Life Cycle of a Horse Fly

A horsefly, also called a gadfly, is often confused with the deerfly.
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Commonly reaching half an inch or longer in length, horse flies are larger than your average house fly. Though they have a similar life cycle to other flies, horse flies vary a bit in their feeding behavior. These insects are also pesky because they inflict a painful bite on livestock, and they aren't afraid to feed on humans as well. Like other blood-sucking insects, horse flies drink blood by piercing the skin with their sharp mouthparts.

What Is a Horse Fly?

A horse fly is any member of the taxonomic family Tabanidae. Like all true flies, researchers place these insects in the taxonomic order Diptera. Though individual species differ, these flies typically grow to be around half an inch in length. That might not sound very big until you consider that the average house fly measures just six millimeters long! They commonly feed on the blood of horses and other livestock using their sharp mouthparts. Some species will also feed on humans as well. Like mosquitoes, only female horse flies feed on blood. They do so for the production of eggs.

Life Cycle of a Horse Fly

All horse flies go through a four-stage life cycle. They have an egg stage, a larval stage, a pupae stage and an adult stage. Each species has slightly different reproductive behavior. Adults typically choose a location near water to deposit their eggs. The incubation period of the eggs varies based on the temperature. Eggs hatch faster in warmer weather conditions. Once the eggs hatch, the larvae live within a moist environment, such as the mud of a lake or the water in a pond or puddle.

In many species, the larva dig down into the ground to metamorphose into the pupae stage. The amount of time they spend dormant underground varies based on the species. For example, in ​Tabanus lineola​ the larval period lasts approximately 48 days. The larvae often undergo several molts before reaching the pupae stage.

Most species remain in the pupae stage for a shorter period of time. For example, ​T. lineola​ remains in the pupae stage for 7 to 16 days. The pupae stage, along with the egg incubation period, shortens with increased temperature. Pupae in warmer environments mature into adult flies more quickly than those in colder environments.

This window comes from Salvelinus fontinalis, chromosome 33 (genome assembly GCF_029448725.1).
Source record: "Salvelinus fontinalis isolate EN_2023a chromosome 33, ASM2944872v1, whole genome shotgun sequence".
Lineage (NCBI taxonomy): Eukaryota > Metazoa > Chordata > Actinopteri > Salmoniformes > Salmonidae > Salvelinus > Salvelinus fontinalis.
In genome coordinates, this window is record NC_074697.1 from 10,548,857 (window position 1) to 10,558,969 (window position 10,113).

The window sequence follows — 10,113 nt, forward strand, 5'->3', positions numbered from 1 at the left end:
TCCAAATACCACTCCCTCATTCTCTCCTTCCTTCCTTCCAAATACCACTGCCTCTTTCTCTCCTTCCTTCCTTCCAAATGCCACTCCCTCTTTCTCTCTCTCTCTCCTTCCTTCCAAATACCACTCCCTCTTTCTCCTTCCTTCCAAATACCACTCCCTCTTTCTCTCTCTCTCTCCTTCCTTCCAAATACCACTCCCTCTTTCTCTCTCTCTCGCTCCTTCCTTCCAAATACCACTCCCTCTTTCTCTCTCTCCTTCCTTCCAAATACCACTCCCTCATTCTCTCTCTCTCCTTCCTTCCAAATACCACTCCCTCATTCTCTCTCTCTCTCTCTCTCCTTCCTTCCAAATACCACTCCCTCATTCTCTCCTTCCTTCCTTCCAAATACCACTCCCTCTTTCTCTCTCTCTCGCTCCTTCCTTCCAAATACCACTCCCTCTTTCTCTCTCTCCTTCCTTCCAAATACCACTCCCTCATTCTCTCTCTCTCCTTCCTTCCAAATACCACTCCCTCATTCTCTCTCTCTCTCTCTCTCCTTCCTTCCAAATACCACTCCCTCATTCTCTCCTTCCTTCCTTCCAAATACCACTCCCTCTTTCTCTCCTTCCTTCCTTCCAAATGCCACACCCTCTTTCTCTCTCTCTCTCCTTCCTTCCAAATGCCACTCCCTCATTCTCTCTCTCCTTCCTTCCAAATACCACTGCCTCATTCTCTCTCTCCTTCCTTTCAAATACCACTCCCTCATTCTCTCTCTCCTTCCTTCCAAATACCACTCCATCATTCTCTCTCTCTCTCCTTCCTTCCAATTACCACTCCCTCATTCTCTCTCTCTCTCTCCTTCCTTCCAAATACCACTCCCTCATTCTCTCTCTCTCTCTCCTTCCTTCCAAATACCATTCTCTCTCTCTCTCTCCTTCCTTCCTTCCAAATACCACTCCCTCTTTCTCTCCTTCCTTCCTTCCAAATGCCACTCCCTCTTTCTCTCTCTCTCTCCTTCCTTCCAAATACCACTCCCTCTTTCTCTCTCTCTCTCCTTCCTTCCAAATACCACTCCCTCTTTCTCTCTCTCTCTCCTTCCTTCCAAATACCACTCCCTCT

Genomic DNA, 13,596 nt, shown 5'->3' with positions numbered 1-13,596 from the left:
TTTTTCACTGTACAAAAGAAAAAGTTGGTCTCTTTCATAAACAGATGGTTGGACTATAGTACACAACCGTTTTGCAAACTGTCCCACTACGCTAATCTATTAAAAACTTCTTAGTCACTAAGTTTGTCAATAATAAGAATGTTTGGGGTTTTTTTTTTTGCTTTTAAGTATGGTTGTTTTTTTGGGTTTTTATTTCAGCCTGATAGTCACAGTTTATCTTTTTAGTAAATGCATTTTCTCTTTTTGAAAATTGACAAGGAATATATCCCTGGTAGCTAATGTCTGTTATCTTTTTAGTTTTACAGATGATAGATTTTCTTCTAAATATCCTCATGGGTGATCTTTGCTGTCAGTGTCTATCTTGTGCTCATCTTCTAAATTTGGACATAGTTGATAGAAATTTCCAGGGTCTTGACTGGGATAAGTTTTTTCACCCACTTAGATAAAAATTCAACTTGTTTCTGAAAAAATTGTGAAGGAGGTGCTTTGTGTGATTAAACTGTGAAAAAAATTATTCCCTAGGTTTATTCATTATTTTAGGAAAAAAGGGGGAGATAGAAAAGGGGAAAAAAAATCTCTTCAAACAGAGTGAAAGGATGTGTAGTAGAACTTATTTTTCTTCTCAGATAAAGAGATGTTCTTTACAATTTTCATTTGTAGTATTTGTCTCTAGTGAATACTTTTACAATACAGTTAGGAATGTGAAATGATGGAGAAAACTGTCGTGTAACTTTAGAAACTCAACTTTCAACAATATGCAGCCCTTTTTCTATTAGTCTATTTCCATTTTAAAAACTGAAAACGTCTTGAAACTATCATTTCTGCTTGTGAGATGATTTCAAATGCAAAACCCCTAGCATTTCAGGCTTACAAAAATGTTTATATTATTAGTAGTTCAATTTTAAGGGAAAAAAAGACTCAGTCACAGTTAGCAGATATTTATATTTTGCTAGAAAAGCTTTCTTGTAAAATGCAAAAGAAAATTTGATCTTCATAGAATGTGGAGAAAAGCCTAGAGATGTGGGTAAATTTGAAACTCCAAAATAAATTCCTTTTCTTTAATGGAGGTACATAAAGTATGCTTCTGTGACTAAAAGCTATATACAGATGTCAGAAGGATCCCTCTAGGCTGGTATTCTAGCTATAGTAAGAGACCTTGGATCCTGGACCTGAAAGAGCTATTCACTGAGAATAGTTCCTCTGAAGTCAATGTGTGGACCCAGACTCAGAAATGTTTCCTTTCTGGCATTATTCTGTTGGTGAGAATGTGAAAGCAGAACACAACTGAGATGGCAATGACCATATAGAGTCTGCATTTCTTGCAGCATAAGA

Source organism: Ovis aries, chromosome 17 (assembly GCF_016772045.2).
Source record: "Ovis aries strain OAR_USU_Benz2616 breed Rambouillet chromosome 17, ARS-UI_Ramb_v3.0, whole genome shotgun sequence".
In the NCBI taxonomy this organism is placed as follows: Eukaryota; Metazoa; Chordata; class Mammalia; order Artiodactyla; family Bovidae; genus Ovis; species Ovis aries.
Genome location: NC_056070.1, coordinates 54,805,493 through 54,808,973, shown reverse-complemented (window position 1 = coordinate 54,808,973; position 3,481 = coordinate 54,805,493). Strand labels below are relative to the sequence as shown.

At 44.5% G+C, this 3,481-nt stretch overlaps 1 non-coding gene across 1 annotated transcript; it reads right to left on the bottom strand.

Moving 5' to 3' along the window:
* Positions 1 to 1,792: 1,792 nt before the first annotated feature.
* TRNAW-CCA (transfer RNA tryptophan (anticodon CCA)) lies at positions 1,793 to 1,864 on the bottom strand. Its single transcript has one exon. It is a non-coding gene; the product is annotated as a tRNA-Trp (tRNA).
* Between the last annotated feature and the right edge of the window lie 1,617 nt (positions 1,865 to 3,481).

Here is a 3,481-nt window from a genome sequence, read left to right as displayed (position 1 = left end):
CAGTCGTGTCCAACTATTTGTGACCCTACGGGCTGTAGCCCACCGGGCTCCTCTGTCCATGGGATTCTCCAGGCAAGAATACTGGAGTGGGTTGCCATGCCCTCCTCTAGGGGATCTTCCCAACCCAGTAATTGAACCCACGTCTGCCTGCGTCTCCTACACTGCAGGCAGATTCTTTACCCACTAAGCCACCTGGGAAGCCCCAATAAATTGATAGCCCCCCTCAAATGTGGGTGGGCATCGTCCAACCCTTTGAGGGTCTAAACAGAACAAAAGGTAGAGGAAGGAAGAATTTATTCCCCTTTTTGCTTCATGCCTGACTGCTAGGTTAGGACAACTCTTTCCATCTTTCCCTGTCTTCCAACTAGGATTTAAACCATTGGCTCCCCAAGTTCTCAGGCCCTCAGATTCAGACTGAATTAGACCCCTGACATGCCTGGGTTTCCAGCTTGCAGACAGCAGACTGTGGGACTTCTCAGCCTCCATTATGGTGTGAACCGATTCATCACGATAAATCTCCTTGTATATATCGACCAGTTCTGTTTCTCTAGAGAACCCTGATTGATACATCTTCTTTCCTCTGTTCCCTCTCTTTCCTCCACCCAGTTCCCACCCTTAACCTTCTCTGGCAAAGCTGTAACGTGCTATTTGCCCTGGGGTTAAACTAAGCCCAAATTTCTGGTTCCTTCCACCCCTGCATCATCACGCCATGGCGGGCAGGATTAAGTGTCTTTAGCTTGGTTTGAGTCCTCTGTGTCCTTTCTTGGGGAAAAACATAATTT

What's the Average Horse Fly Lifespan?

Though each species has its own lifespan, the average adult horse fly lives for just a month or two. In most species, it takes approximately one year to complete an entire life cycle from egg all the way to adult. However, some species remain in the larval stage for longer periods. For example, ​Tabanus similis​ larva can remain in the larval stage for up to three years before metamorphizing into pupae! However, the pupae and adult stages of this species are similar to other species in their short duration.

Horse Fly Reproduction

Horse flies breed shortly after they emerge as adults from their pupae stage. The males of some species are known to congregate in areas with plants or shrubs that adult females often frequent. They wait for a female to fly by and pursue her in hopes of mating. In many cases, the female rejects the male's attempts to mate.

After the female accepts a breeding partner, she begins to search for a blood meal. Only the female drinks blood, and she must do so before she lays her eggs. After feeding, the female begins to search for an appropriate location to lay her eggs, such as the tips of grasses or rocky overhangs atop water bodies. Females of different species often have different preferences for where to lay their eggs.

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